Under Armour's Big Step Up

Out of a basement rose an apparel brand that soaked up sweat and poured profits. Now the company wants a piece of the sneaker market. Why Nike is hearing footsteps

Justin Steele for TIME

Having conquered clothing, Under Armour is betting that its young customers will follow the company into footwear. The pitch: Train in our specialized shoes.

A poster hangs over the desk of Kevin Plank, CEO of Under Armour, the red-hot athletic-apparel brand that has joined Nike, Adidas and New Balance as a major player on the market. Under Armour pitchman Eric Ogbogu, a former NFL lineman, is flexing his impressive pecs; underneath him, the tagline reads protect this house.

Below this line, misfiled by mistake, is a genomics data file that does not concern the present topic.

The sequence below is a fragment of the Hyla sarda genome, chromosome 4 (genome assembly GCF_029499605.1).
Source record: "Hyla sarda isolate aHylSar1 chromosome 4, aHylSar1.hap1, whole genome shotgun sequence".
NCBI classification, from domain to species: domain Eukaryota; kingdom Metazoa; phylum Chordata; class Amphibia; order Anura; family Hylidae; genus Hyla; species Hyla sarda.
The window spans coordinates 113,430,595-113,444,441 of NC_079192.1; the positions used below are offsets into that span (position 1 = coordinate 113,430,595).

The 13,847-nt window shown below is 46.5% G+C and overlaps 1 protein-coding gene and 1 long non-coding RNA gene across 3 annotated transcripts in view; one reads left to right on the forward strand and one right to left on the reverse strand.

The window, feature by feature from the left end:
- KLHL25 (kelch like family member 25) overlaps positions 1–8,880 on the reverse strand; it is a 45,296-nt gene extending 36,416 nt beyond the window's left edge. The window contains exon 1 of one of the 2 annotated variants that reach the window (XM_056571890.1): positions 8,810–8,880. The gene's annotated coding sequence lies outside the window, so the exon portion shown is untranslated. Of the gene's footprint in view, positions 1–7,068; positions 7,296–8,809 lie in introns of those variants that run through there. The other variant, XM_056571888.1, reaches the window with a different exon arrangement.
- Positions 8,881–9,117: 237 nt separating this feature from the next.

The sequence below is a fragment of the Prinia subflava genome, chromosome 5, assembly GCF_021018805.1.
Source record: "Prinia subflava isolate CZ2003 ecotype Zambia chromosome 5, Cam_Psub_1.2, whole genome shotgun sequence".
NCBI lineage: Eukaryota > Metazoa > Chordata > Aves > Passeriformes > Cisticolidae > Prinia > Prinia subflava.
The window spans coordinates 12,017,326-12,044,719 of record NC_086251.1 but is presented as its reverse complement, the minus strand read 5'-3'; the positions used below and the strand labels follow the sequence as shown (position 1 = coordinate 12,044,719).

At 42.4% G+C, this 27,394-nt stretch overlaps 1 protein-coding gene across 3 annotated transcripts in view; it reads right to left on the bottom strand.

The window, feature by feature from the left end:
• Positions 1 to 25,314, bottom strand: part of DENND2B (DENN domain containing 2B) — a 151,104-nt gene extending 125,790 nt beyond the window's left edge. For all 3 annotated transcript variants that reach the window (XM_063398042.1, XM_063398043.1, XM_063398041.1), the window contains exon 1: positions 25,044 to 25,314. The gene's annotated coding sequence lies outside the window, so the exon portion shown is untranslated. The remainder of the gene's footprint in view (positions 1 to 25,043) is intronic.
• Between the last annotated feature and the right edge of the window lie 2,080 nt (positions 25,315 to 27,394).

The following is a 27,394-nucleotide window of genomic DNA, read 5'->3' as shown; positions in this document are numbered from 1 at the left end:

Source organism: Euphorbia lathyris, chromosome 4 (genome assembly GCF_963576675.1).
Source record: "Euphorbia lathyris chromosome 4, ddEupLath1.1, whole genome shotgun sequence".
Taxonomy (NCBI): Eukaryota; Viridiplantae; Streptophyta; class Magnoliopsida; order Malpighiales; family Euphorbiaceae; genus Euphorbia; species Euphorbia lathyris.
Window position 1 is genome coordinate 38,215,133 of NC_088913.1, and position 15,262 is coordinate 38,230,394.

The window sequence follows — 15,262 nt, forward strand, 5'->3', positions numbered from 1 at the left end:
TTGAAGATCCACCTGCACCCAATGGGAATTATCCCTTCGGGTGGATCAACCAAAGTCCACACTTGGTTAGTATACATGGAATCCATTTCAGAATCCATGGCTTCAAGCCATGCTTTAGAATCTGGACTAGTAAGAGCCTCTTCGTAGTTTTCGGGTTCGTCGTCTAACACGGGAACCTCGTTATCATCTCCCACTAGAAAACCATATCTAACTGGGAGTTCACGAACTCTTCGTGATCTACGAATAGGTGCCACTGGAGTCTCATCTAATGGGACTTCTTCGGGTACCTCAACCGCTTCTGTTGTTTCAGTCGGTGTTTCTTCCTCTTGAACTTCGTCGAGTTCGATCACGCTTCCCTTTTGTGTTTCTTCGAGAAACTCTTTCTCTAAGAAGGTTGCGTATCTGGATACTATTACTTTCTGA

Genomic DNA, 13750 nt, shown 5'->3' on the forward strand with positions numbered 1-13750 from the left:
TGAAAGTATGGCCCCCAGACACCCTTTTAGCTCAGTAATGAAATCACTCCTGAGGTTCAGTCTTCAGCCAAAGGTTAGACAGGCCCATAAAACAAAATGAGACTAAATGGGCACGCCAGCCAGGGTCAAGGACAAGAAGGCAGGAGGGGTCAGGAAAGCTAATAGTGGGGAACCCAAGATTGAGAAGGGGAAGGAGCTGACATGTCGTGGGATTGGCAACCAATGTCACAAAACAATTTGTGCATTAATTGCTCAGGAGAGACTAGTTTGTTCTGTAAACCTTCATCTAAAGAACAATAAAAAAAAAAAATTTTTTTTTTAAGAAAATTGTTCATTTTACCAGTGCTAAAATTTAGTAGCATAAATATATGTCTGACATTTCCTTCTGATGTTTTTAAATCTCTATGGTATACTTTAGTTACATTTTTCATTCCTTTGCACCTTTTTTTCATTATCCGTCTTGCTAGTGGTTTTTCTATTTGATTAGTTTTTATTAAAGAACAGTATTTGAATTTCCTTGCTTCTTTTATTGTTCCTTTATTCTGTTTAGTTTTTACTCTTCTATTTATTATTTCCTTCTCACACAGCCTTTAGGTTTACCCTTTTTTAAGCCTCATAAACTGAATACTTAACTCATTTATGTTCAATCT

That slogan has been at the center of the company's marketing campaign, and Under Armour has an equally muscular business: over the past five years, the company's comfy, moisture-wicking shirts and shorts have helped it grow at a blistering 65% annual rate. Under Armour, which had $640...

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